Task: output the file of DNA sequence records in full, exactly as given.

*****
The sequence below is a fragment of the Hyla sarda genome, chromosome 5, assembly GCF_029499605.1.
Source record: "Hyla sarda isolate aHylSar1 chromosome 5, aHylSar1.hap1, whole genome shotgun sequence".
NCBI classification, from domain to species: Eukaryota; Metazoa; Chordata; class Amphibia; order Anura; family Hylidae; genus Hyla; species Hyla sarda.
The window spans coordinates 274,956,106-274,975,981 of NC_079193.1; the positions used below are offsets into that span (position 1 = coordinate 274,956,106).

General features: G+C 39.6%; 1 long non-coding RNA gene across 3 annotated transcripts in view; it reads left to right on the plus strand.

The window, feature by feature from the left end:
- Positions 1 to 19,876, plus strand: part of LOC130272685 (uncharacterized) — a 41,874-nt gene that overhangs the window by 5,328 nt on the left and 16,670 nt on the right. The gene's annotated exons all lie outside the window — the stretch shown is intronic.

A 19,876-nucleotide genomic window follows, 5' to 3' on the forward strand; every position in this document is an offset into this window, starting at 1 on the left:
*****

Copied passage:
The sequence below is a fragment of the Hyla sarda genome, chromosome 5, assembly GCF_029499605.1.
Source record: "Hyla sarda isolate aHylSar1 chromosome 5, aHylSar1.hap1, whole genome shotgun sequence".
NCBI classification, from domain to species: Eukaryota; Metazoa; Chordata; class Amphibia; order Anura; family Hylidae; genus Hyla; species Hyla sarda.
The window spans coordinates 274,956,106-274,975,981 of NC_079193.1; the positions used below are offsets into that span (position 1 = coordinate 274,956,106).

General features: G+C 39.6%; 1 long non-coding RNA gene across 3 annotated transcripts in view; it reads left to right on the plus strand.

The window, feature by feature from the left end:
- Positions 1 to 19,876, plus strand: part of LOC130272685 (uncharacterized) — a 41,874-nt gene that overhangs the window by 5,328 nt on the left and 16,670 nt on the right. The gene's annotated exons all lie outside the window — the stretch shown is intronic.

A 19,876-nucleotide genomic window follows, 5' to 3' on the forward strand; every position in this document is an offset into this window, starting at 1 on the left: